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Government shutdown threat paralyzes contractors

microtech_jimenez.top.jpgMicroTech CEO Tony Jimenez is in the dark about what will happen to the dozens of government contracts his company supports. By Stacy Cowley, tech editor

NEW YORK (CNNMoney) -- MicroTech CEO Tony Jimenez is 24 hours away from sending his 400 employees home for the weekend -- with no idea when, or if, they'll be able to return to their jobs.

"This is just not something you build into your business plan," he says of the government's looming shutdown.

What would be the impact of a government shutdown?
  • It will slow the economic recovery
  • It is needed to enforce fiscal discipline
  • Little impact
  • Not sure

MicroTech, based in Vienna, Va., is one of the thousands of government contractors whose workers function as ad hoc federal employees. Jimenez's employees work on site at agencies including the Department of Defense, Social Security Administration and Veterans Affairs -- and they have no idea what to expect if the government shuts down at midnight on Friday.

The government's 2 million civilian workers -- up to 800,000 of whom would likely be furloughed -- are also in the dark, wondering if their jobs count as "essential" and if not, if they'll be paid retroactively for the days they're barred from working. For contractors, the uncertainty is even worse.

"We have contracting officers [at the agencies], but they don't really know what's going to happen, and until they know they can't tell us anything," Jimenez says. "Some of our people won't be able to work -- we're hoping not everybody. We have folks supporting the military. You can't just shut that down. But we also have contracts we're convinced will be turned off."

Jimenez founded MicroTech in 2004, after a stint in the military and a subsequent career with the government as a military contracting officer. The company has grown quickly, landing $180 million in contracts last year to provide IT series to dozens of government agencies. That's a big revenue stream -- but not so big that MicroTech will be able to skate through a shutdown unscathed.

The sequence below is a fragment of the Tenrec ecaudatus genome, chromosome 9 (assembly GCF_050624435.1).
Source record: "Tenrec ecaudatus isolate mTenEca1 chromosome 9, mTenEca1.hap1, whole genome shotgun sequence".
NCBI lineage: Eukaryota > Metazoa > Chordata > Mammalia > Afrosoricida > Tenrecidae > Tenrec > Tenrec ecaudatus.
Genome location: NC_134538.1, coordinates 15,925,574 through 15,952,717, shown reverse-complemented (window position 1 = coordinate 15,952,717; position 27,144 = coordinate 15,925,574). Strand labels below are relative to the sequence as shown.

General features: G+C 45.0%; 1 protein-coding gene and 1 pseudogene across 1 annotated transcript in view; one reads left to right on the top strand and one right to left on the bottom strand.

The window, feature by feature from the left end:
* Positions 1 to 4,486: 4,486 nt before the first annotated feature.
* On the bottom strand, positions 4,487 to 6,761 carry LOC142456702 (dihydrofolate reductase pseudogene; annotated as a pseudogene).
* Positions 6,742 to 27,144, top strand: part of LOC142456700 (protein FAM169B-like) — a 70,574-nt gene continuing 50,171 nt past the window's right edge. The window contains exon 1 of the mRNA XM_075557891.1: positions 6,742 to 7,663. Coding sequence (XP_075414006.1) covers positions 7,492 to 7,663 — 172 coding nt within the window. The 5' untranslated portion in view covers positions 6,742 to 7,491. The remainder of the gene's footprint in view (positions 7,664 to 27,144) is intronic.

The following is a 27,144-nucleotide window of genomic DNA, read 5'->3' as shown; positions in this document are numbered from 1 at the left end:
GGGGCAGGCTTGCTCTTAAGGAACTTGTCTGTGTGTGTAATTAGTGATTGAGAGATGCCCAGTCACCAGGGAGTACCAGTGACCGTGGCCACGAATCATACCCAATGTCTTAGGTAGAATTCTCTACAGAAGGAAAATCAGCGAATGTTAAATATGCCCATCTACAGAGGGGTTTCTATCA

"It's really a lot different for a company like mine, because we're a lot smaller than the Northrop Grummans or the SAICs, who are obviously bigger and in a better position to weather a storm like this," he says.

Lani Hay, another IT contractor who heads a small business, plans to treat the shutdown like a blizzard -- literally. Her company, Lanmark Technology in Vienna, Va., will use its snow day policies. Employees who have accrued vacation time will be asked to use that. Those who don't can borrow against some of their future leave. If neither of those options works, the employee will have to take a leave without pay.

She's still waiting to find out how many of her workers would be on hiatus. She estimates that around 25% of her 200 employees would be considered key personnel by their contracting agencies and be kept on through a shutdown -- but the details are fuzzy.